Google CEO on Internet Learning vs. Book Learning

Google CEO Eric Schmidt was on Charlie Rose Friday night (3/6/9) to talk about all things Google and technology. It’s a fascinating discussion (privacy, group learning, etc.), but I just want to point one thing he had  to say about the learning in the information age:

I worry that the level of interrupt, the sort of overwhelming rapidity of information — and especially of stressful information — is in fact affecting cognition. It is in fact affecting deeper thinking. I still believe that sitting down and reading a book is the best way to really learn something. And I worry that we’re losing that. (quote starts: 42:00 )

This is important to people of faith because in our attempts to be relevant and “speak the language” of the culture, we sometimes forget that today’s mediums influence a core part of being a Christian – loving God deeply with our minds. In our fervor not to fall behind technologically, we sometimes end up being more excited about a technology’s potential than those outside the church. Instead of falling behind in implementation, we fall behind in understanding.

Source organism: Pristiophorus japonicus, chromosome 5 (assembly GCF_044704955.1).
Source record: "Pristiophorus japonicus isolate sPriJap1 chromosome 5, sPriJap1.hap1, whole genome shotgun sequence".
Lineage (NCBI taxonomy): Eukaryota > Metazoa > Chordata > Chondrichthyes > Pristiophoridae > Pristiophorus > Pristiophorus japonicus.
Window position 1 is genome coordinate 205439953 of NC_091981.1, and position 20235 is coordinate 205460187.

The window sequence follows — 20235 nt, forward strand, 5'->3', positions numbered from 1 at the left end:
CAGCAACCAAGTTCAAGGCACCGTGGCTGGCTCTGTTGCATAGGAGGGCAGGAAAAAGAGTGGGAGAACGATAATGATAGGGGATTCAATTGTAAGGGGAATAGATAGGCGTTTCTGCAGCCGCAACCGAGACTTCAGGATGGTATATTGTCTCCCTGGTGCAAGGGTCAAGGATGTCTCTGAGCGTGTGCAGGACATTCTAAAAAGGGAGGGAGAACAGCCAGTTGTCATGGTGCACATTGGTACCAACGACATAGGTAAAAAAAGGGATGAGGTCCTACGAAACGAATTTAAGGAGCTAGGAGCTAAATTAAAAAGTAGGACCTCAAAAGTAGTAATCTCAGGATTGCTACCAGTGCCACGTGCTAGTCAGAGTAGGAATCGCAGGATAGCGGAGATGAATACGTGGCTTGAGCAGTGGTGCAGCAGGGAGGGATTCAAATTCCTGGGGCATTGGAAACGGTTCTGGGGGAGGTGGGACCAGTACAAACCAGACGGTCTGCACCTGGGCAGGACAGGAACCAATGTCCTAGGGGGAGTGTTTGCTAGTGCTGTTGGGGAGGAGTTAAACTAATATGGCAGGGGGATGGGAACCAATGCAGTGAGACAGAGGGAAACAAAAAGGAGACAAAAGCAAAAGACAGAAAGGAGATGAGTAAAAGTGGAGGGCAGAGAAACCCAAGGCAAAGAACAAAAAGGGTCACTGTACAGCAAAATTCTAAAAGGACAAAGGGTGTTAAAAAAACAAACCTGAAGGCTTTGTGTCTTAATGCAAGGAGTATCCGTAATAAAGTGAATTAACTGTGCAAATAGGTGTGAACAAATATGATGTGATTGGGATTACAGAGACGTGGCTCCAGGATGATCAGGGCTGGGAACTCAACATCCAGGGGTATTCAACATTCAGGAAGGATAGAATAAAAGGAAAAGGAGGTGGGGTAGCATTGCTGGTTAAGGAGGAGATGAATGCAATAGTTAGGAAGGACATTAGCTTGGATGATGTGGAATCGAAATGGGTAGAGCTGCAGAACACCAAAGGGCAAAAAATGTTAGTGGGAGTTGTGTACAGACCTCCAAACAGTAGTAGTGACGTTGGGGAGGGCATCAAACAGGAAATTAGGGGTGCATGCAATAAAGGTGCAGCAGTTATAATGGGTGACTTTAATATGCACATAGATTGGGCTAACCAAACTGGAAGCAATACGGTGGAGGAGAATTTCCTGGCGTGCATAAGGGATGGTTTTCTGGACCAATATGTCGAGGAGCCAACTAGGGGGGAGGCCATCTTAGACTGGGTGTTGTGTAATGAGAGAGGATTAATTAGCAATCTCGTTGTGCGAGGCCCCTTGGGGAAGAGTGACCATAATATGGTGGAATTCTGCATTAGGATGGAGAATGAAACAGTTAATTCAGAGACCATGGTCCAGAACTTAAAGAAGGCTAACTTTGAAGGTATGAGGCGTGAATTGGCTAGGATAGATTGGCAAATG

We do well to  use websites and new media to reach people for the Kingdom, but we must remember to keep our identity as a people of the book, however irrelevant that might be.

If you don’t believe me, ask the CEO of the most powerful company in the world.

(HT: Nicholas Carr)

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John Dyer

In my day job, I work at Dallas Theological Seminary, and at night I write Bible software for countries whose leaders could be called "overlords." This one time, I wrote a book about technology and Christian faith. You can find out more about what I'm up to at http://j.hn/.

4 thoughts on “Google CEO on Internet Learning vs. Book Learning”

  1. Thanks for this! I see this trap frequently. I love technology, and am easily caught up in the latest fad or innovative method to the point where I lose sight of the mission.

    That said, If I have a choice to read something on a screen or on the page, the page wins every time. Books FTW!

    1. It does seem that the screen and page are good for different things! The screen is better at quick info-tainment, but the book seems better for undistracted learning.

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